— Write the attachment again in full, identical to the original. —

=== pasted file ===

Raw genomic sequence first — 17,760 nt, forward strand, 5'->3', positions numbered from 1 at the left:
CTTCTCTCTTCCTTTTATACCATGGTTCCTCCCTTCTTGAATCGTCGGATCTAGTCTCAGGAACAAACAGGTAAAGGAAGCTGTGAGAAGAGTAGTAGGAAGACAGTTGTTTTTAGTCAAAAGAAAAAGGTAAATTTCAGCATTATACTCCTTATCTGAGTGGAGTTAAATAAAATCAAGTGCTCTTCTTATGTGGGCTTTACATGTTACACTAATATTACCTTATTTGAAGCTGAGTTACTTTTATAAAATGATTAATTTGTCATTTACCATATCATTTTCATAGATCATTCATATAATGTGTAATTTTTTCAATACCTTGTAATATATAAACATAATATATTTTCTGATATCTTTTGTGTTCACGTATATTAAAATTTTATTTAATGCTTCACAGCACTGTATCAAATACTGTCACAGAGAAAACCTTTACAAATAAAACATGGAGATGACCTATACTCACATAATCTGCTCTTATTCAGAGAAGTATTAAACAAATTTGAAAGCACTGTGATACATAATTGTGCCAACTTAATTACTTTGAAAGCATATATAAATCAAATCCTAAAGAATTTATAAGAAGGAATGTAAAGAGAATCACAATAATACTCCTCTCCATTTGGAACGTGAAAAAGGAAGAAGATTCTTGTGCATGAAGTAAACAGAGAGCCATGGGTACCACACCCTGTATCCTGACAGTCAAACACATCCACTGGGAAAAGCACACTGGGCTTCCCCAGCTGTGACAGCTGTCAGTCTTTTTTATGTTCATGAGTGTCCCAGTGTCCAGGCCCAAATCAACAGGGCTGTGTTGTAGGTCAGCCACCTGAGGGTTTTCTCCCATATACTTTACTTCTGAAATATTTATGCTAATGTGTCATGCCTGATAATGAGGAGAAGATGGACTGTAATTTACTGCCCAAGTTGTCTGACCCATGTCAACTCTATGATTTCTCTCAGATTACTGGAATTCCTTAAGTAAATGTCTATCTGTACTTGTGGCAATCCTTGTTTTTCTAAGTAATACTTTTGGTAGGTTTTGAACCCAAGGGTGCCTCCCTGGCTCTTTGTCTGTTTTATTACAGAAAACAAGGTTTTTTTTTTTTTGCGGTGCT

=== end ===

Raw genomic sequence first — 17,760 nt, forward strand, 5'->3', positions numbered from 1 at the left:
CTTCTCTCTTCCTTTTATACCATGGTTCCTCCCTTCTTGAATCGTCGGATCTAGTCTCAGGAACAAACAGGTAAAGGAAGCTGTGAGAAGAGTAGTAGGAAGACAGTTGTTTTTAGTCAAAAGAAAAAGGTAAATTTCAGCATTATACTCCTTATCTGAGTGGAGTTAAATAAAATCAAGTGCTCTTCTTATGTGGGCTTTACATGTTACACTAATATTACCTTATTTGAAGCTGAGTTACTTTTATAAAATGATTAATTTGTCATTTACCATATCATTTTCATAGATCATTCATATAATGTGTAATTTTTTCAATACCTTGTAATATATAAACATAATATATTTTCTGATATCTTTTGTGTTCACGTATATTAAAATTTTATTTAATGCTTCACAGCACTGTATCAAATACTGTCACAGAGAAAACCTTTACAAATAAAACATGGAGATGACCTATACTCACATAATCTGCTCTTATTCAGAGAAGTATTAAACAAATTTGAAAGCACTGTGATACATAATTGTGCCAACTTAATTACTTTGAAAGCATATATAAATCAAATCCTAAAGAATTTATAAGAAGGAATGTAAAGAGAATCACAATAATACTCCTCTCCATTTGGAACGTGAAAAAGGAAGAAGATTCTTGTGCATGAAGTAAACAGAGAGCCATGGGTACCACACCCTGTATCCTGACAGTCAAACACATCCACTGGGAAAAGCACACTGGGCTTCCCCAGCTGTGACAGCTGTCAGTCTTTTTTATGTTCATGAGTGTCCCAGTGTCCAGGCCCAAATCAACAGGGCTGTGTTGTAGGTCAGCCACCTGAGGGTTTTCTCCCATATACTTTACTTCTGAAATATTTATGCTAATGTGTCATGCCTGATAATGAGGAGAAGATGGACTGTAATTTACTGCCCAAGTTGTCTGACCCATGTCAACTCTATGATTTCTCTCAGATTACTGGAATTCCTTAAGTAAATGTCTATCTGTACTTGTGGCAATCCTTGTTTTTCTAAGTAATACTTTTGGTAGGTTTTGAACCCAAGGGTGCCTCCCTGGCTCTTTGTCTGTTTTATTACAGAAAACAAGGTTTTTTTTTTTTTGCGGTGCT